• Alitalia MilleMigilia Club

No Alliance 

  • El Al
  • Emirates Skyrewards
  • Etihad Guest
  • Hawaiian Airlines
  • JetBlue TrueBlue
  • Virgin America

Now let’s take a look and see what Chase has to offer that’s unique from American Express.

Star Alliance 

  • United

SkyTeam 

  • Korean Air

No alliance 

  • Southwest

As you can see there’s a huge disparity between the programs. American Express offers more partners in each alliance than Chase does. But if you know anything about loyalty programs, it’s not about the quantity — it’s about the quality of the partners. But that’s actually what makes American Express stand out even more, in my opinion.

Star Alliance

While Chase has United, you’ll be able to book United flights with American Express partners ANA and Aeroplan, often at much cheaper rates. ANA is a hot program where you can make some of the cheapest award redemptions like 88,000 roundtrip to Europe. Compare that to 115,000 required by United. Even with Aeorplan you can get a roundtrip in business class to Europe for 110,000 miles. And while you’re restricted to roundtrips with ANA, you can book single segments with Aeroplan.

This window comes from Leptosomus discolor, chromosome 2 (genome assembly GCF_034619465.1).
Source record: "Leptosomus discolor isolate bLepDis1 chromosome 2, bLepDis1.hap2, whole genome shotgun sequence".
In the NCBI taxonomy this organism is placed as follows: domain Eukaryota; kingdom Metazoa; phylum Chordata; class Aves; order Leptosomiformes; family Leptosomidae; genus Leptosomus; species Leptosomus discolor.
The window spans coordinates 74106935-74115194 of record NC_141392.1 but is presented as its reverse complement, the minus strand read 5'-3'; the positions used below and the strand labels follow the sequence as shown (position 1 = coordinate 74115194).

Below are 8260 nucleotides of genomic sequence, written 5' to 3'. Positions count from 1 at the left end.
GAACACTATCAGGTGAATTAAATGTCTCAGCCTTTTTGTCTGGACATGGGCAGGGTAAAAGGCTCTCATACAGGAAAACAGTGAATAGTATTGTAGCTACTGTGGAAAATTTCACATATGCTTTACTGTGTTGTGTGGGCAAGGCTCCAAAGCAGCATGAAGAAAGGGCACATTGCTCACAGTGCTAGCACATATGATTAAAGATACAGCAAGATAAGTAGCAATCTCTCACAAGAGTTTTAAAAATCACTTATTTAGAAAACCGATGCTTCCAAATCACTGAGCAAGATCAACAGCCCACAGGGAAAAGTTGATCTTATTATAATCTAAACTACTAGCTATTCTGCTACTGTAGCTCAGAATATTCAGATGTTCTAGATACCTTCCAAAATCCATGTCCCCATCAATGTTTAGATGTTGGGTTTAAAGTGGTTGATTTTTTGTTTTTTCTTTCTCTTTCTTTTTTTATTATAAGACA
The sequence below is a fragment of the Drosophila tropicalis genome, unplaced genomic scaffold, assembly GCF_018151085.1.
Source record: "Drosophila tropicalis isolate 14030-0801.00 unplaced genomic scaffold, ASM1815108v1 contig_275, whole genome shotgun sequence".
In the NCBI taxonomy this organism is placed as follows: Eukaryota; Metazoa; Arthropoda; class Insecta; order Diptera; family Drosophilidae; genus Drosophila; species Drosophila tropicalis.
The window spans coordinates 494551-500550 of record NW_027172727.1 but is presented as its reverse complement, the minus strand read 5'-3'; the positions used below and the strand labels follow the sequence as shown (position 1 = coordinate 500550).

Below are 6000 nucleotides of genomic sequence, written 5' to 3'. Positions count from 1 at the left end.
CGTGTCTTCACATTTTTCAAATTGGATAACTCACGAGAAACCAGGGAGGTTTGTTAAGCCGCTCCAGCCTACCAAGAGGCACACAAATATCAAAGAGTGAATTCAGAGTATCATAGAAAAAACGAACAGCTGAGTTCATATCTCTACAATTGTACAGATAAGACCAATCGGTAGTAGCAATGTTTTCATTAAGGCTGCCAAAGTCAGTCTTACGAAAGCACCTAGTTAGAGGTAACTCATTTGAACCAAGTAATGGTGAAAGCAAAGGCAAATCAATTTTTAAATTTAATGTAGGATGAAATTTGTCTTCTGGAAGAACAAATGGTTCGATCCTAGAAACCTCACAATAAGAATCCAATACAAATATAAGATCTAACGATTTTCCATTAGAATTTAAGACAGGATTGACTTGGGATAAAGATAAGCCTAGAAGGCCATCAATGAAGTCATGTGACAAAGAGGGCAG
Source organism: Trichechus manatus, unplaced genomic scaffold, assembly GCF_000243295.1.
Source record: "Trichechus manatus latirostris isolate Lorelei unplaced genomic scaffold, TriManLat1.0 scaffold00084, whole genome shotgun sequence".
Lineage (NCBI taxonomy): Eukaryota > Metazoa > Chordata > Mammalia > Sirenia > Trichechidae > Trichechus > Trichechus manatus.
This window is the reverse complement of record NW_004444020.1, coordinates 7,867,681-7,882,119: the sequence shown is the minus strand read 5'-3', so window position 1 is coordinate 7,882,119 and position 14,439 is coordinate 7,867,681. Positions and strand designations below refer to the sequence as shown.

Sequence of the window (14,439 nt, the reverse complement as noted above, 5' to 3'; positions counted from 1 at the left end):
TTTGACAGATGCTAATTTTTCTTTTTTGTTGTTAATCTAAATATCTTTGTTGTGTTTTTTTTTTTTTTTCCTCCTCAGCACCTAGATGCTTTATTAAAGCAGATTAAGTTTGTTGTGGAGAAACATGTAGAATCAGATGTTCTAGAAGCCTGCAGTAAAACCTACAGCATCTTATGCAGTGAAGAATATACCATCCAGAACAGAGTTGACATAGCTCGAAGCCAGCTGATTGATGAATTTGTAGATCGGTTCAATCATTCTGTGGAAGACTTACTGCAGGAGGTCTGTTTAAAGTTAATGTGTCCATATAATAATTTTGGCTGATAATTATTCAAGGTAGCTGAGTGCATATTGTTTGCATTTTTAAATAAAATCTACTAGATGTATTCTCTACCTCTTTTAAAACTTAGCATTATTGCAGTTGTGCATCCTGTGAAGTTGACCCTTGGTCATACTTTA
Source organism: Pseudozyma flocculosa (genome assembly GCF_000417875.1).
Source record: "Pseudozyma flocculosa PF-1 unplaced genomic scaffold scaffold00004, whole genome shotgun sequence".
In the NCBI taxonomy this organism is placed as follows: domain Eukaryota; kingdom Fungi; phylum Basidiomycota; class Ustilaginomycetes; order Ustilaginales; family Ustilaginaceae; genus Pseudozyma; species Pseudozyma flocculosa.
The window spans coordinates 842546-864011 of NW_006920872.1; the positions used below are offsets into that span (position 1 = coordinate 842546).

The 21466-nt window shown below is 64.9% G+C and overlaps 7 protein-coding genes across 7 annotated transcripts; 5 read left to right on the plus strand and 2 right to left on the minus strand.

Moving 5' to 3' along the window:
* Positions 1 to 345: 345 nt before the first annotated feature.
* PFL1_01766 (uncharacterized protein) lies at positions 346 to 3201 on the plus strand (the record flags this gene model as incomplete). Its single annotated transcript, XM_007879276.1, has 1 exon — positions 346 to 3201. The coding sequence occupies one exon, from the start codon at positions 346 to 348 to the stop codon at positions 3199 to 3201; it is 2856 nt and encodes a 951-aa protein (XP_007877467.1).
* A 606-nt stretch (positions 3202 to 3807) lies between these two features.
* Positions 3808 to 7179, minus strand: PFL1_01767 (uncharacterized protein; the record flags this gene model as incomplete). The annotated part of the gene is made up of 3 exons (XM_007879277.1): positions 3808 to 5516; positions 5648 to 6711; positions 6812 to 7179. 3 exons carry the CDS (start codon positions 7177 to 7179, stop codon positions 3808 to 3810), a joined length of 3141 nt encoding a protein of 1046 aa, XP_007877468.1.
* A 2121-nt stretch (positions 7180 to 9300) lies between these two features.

It is still nice to have United as a travel partner to Ultimate Rewards. Where United is more expensive with mileage requirements, it often makes up for it by not forcing you to pay high fuel surcharges. Still, you can get away with little to no surcharges when booking certain airlines with ANA and Aeroplan (which both allow stopovers), so I think American Express offers more lucrative redemption possibilities for Star Alliance partners.

oneworld Alliance

Outside of British Airways (which Amex also has at a 1:1 ratio now), Chase has no other oneworld alliance partner, and this is especially limiting because British Airways is a distance-based program. Meanwhile, American Express also has Iberia and Cathay Pacific. You can transfer Avios to Iberia via British Airways so not having Iberia as a transfer partner isn’t a huge loss for Chase; however, it is a headache to make that transfer to Iberia sometimes.